Whatever you thought, think againMay 5, 2015 3:30
Google supports female entrepreneurs with investor event
‘Women-led businesses make more money,’ according to research
April 16, 2014 2:10 by Nasreen Rasool
Five inspirational women were given a platform to pitch their start-up companies to potential investors at an event hosted by Google at Dubai Internet City on April 14. The event, entitled Women, Entrepreneurship & Innovation, was the first of its kind for Google and was held in partnership with Global Thinkers Forum and Oasis500.
The women, all from Jordan, were selected by Oasis500 and given five minutes to pitch their business development plans to angel investors. Each of them had existing online start-up companies that needed a further investment boost to grow their businesses to the entire Mena region. Some of the ideas presented included an online gallery of stock images with a very local flavour, an online store for musical instruments and a free ‘how to’ video database for Arabs all over the world.
“Google began as a start-up company in a garage,” says Maha Abouelenein, head of global communications and public affairs for Google Mena. She says the event’s main objective was to help build the ecosystem and create a conversation to see what entrepreneurs need and how it can facilitate.
“We want to see more businesses on the internet,” she claims, adding that only three per cent of tech-led companies are run by women, yet according to research, women-led companies achieve 35 per cent higher returns than male-led companies.
Why in the Mena region?
“There is huge opportunity in the region; 100 million jobs need to be created in the Middle East region by 2020 to fill the employment gap,” says Abouelenein. She says only three per cent of content on the internet is in Arabic and 25 per cent of the youth are unemployed. She expressed the view that with most of the youth being tech-savvy and having access to the internet, they could have economic power, if they just had the right funding and support.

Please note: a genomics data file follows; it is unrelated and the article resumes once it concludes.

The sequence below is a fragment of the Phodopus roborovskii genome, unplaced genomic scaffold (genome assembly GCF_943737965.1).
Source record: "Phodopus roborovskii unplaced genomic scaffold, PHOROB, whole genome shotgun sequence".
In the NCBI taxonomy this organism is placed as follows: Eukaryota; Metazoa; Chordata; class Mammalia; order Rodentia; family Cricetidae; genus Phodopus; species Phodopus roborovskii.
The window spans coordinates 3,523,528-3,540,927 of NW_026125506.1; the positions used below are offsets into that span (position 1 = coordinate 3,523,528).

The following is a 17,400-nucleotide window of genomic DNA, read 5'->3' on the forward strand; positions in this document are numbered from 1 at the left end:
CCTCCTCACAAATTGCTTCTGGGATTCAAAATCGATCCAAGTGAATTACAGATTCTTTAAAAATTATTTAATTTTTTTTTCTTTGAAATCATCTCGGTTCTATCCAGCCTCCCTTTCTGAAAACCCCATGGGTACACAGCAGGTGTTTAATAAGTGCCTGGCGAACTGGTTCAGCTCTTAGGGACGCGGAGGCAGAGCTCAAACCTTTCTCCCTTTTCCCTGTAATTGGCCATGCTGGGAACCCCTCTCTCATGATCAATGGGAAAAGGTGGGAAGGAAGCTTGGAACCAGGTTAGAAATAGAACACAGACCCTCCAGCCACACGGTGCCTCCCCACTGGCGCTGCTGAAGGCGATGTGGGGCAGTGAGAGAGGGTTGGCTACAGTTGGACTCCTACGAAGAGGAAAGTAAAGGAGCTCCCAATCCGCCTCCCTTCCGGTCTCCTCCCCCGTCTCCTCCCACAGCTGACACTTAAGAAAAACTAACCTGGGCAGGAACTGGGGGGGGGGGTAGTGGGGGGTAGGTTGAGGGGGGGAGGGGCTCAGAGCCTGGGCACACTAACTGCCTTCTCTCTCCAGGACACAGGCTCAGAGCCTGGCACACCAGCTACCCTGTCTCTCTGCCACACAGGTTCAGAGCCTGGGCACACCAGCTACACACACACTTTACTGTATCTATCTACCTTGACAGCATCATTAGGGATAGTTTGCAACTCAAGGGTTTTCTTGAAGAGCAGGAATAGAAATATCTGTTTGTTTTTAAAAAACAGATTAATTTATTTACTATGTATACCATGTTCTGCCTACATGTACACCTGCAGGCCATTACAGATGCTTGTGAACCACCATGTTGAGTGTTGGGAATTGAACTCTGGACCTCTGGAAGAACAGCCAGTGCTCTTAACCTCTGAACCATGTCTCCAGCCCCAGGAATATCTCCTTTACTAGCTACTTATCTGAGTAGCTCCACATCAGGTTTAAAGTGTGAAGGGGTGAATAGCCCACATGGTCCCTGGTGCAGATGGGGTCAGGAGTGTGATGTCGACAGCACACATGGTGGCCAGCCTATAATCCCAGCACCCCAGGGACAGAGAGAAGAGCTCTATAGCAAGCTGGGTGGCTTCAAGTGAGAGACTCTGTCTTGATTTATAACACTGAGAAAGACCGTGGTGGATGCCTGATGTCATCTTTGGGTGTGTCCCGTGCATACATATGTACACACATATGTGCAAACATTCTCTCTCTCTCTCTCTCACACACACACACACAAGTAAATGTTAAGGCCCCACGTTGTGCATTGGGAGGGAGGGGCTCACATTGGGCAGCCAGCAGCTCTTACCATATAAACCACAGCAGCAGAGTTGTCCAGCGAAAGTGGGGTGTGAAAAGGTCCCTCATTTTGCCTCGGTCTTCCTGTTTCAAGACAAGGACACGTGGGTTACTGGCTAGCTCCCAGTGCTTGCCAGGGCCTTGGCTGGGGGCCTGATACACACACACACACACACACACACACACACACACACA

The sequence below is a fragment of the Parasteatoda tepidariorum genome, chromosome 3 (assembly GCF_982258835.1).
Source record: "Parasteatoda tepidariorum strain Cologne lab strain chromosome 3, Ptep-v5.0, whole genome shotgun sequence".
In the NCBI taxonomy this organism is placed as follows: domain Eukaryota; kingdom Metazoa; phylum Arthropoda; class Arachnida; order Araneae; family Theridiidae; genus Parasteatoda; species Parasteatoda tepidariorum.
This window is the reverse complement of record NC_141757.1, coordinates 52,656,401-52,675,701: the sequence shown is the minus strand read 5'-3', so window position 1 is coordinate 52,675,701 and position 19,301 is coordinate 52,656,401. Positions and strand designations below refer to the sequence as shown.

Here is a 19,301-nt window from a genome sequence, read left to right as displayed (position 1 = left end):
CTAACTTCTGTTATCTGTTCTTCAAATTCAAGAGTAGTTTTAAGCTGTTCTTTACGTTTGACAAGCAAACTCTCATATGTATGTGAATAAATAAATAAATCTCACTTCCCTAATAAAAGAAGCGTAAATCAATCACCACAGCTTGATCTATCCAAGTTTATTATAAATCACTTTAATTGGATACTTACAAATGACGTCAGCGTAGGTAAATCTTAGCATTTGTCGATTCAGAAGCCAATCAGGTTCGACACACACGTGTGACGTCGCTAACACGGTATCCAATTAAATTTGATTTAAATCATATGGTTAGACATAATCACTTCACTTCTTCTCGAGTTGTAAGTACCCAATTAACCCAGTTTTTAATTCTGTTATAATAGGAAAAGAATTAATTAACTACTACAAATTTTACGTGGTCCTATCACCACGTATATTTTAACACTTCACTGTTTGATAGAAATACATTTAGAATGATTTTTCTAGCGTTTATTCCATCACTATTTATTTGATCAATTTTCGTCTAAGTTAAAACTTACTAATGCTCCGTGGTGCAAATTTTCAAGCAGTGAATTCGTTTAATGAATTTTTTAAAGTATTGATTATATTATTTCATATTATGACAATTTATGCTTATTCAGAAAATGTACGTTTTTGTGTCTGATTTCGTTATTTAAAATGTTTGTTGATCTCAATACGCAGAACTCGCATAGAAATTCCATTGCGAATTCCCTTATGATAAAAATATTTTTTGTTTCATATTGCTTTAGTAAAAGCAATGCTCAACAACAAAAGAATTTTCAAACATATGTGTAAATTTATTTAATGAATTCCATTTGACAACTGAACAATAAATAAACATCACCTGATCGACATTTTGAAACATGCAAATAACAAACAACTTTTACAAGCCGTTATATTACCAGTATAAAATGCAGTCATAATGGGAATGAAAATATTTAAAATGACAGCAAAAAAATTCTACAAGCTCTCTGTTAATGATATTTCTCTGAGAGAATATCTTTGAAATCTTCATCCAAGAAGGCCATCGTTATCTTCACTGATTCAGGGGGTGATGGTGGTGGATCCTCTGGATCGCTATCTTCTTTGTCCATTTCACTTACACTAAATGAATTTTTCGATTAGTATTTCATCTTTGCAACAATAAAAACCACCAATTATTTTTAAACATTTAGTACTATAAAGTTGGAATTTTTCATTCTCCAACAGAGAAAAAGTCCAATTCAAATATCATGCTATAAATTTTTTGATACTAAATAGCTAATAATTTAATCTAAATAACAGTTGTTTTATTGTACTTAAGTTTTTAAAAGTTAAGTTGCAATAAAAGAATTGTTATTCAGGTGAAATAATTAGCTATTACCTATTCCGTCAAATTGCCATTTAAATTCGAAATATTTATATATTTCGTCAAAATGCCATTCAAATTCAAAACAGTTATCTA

“A lot of people can get seed capital and late stage investment, but they can’t get that middle part,” says Abouelenein, referring to start-ups that need half a million and more.
Some of the greatest challenges facing women in the region, according to her, were access to funding, understanding how to navigate business issues (like shipping transactions) and banking procedures. “Women in the region don’t realise the economic benefits of the internet,” she says, but on the flipside, adds that women are doing more online than ever before.
“That’s the beauty of the internet, it allows them to do things they couldn’t do in person. Arab women are doing things that they really care about, such as creating online cooking channels, ‘how to’ videos in the home and sites on children’s education,” she explains.
In response to a possible bias towards e-businesses in the Arabic language, Abouelenein says there was plenty of content in English and it was the Arabic sector that really needed to be promoted.
Elizabeth Fillipoui, a former journalist of Greek origin and now the founder and CEO of the Global Thinkers Forum, added that inspiration is not enough, but that action is required.